Secrecy News

July 13, 2012


Last May, J. William Leonard, the former director of the Information Security Oversight Office, asked a federal court for permission to disclose and discuss declassified National Security Agency documents that had been cited in the prosecution of former NSA official Thomas Drake.  The documents represented a particularly “egregious” and “willful” case of overclassification, Mr. Leonard said, that needed to be publicly addressed.

Last month, government attorneys said there was no basis for action by the Court, and they suggested that Mr. Leonard could submit a Freedom of Information Act request to NSA for the documents instead.

Yesterday, Mr. Drake’s attorneys fired back in support of Mr. Leonard, who served as an expert for the Drake defense. They said Mr. Leonard is properly seeking relief from the Court because it was the Court that issued the Protective Order that limits his ability to discuss the issue.

“The Protective Order remains in effect today. It was not voided or mooted when judgment was entered last year. It has not expired,” wrote public defenders James Wyda and Deborah L. Boardman, Mr. Drake’s attorneys. “Although the United States may not take the terms of its own Protective Order seriously, Mr. Leonard does.”

The government’s suggestion that Mr. Drake file a FOIA request is unsatisfactory in two ways, Mr. Wyda and Ms. Boardman wrote.  First, NSA has failed to release these documents in response to previous FOIA requests, including one filed by me last year.

“Given NSA’s track record and its failure to respond to prior requests […], Mr. Leonard had no reason to believe his FOIA request for the same document would have been successful.”

But even if NSA did release the documents under FOIA, that would not solve Mr. Leonard’s problem, the defense attorneys explained.

“Even if Mr. Leonard had received the documents pursuant to a FOIA request, he would still be bound by the terms of the Protective Order that prohibit him from disclosing and discussing the documents.  It would do Mr. Leonard no good to merely receive the documents pursuant to a FOIA request if he cannot discuss the documents because he is bound by a Court Order that prohibits such discussion.”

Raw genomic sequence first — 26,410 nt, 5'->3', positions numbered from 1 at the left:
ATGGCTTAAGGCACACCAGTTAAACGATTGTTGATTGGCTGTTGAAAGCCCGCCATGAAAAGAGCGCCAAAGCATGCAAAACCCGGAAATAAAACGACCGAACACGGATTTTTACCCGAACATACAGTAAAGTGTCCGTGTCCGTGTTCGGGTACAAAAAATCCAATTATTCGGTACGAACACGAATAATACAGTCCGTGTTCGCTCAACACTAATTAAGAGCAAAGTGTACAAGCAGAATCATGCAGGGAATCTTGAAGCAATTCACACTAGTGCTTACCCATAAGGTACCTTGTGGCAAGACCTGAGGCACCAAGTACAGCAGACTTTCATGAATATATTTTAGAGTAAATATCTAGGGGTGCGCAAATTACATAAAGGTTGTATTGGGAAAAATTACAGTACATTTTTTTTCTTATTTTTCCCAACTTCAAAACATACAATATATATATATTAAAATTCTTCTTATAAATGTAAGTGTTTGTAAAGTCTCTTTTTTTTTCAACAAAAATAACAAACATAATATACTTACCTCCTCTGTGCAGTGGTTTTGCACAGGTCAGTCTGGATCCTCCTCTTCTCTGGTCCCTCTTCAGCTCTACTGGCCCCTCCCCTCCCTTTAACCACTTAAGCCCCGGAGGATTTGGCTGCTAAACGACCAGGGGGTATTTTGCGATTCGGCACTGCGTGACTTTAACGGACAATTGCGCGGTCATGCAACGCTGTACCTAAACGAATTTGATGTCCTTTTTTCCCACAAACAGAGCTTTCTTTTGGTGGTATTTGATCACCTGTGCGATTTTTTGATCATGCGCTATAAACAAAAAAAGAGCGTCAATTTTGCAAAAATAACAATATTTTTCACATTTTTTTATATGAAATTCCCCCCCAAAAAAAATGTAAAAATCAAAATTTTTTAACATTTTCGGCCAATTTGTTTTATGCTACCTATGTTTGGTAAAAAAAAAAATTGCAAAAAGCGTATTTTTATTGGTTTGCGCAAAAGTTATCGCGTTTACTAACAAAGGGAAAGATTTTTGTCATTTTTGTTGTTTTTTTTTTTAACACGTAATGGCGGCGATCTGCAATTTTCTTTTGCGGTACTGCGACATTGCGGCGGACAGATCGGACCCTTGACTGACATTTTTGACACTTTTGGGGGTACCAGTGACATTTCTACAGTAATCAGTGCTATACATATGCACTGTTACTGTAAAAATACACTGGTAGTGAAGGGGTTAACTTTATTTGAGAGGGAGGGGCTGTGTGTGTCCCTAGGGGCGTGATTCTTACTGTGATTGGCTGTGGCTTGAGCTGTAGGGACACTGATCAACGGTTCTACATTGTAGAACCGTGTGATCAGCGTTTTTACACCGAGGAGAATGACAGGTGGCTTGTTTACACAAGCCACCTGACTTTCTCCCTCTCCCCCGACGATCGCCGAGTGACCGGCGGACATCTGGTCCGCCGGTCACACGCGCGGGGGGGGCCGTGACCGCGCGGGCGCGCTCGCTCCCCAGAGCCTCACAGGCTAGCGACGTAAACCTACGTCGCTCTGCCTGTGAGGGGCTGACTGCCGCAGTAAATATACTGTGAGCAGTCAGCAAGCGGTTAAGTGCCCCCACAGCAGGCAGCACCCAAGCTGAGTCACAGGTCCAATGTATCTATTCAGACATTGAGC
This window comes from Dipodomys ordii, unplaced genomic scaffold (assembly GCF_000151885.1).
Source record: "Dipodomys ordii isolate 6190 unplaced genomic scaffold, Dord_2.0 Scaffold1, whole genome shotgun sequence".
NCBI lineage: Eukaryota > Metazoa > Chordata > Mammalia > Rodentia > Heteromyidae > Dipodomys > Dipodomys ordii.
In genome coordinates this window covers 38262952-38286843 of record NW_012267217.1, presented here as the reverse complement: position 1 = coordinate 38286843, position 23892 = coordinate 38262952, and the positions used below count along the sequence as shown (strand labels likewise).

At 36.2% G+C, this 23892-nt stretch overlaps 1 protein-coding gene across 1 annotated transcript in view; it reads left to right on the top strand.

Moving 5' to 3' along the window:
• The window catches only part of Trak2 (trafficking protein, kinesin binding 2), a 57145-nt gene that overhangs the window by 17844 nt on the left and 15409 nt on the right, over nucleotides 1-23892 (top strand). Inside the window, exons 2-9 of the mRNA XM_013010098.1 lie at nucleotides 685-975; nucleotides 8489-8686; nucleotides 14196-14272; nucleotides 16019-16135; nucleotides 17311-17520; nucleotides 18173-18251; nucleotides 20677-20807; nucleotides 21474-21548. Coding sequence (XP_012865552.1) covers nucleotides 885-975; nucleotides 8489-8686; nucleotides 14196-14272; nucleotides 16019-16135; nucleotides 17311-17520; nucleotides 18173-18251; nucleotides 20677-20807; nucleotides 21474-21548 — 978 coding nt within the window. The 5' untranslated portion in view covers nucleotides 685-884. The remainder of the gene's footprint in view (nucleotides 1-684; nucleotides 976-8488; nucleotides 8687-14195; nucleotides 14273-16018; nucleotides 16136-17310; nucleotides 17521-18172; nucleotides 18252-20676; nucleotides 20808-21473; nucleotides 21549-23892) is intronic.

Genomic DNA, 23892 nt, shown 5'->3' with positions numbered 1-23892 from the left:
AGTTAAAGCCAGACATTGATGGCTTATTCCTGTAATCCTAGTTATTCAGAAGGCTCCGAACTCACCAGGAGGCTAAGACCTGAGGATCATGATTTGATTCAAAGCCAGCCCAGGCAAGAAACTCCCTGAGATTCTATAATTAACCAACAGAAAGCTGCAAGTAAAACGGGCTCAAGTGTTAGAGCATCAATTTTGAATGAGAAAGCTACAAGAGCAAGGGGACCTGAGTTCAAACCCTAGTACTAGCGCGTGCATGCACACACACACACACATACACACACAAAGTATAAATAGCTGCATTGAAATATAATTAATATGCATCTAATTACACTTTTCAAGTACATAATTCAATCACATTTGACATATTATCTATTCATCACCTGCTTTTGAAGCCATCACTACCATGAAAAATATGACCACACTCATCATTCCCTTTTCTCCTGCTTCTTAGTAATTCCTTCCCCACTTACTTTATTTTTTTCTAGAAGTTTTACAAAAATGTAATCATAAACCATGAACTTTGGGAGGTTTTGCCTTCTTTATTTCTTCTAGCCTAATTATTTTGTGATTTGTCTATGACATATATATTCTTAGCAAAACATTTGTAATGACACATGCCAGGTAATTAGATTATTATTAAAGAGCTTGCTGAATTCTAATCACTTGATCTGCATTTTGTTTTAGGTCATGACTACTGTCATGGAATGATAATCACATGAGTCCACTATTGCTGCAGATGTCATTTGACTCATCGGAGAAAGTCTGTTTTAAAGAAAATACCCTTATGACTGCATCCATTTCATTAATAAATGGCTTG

The good news, they said, is that NSA has already prepared lightly redacted versions of the documents that are suitable for public release.  “These redacted versions are acceptable to Mr. Leonard,” Mr. Wyda and Ms. Boardman wrote.

Now it will be up to the Court to rule.

The deeper question raised by Mr. Leonard’s action — how to respond to “egregiously” mistaken classification actions — remains open.


“I’ve had it up to my keister with these leaks,” President Reagan complained in 1983 after a series of unauthorized disclosures.  “Keister is slang for buttocks,” the Associated Press helpfully explained at that time.

One of President Reagan’s responses to the flood of leaks was to direct the use of polygraph examinations in leak investigations. (The Director of National Intelligence reflexively responded in a similar way last month.)

National Security Decision Directive 84 of March 11, 1983 directed that “All departments and agencies with employees having access to classified information are directed to revise existing regulations and policies, as necessary, so that employees may be required to submit to polygraph examinations, when appropriate, in the course of investigations of unauthorized disclosures of classified information.”

Amazingly, this policy was denounced by then-Secretary of State George Shultz, who threatened to resign rather than submit to a polygraph examination.  He was excused from the test.

“Management through fear and intimidation is not the way to promote honesty and protect security,” Secretary Shultz said in a January 9, 1989 valedictory speech, explaining his opposition to the polygraph.

But management through fear and intimidation seems to be a recurring theme in security policy.  And polygraph testing is part of that, judging from a remarkable story published this week by McClatchy Newspapers.

“One of the nation’s most secretive intelligence agencies is pressuring its polygraphers to obtain intimate details of the private lives of thousands of job applicants and employees, pushing the ethical and legal boundaries of a program that’s designed instead to catch spies and terrorists,” wrote McClatchy reporter Marisa Taylor.

“The National Reconnaissance Office is so intent on extracting confessions of personal or illicit behavior that officials have admonished polygraphers who refused to go after them and rewarded those who did, sometimes with cash bonuses, a McClatchy investigation found.”  See “National Reconnaissance Office accused of illegally collecting personal data,” July 10.  (More here.)

“The US is, so far as I know, the only nation which places such extensive reliance on the polygraph,” wrote convicted spy Aldrich Ames in a November 2000 letter from prison. “It has gotten us into a lot of trouble.”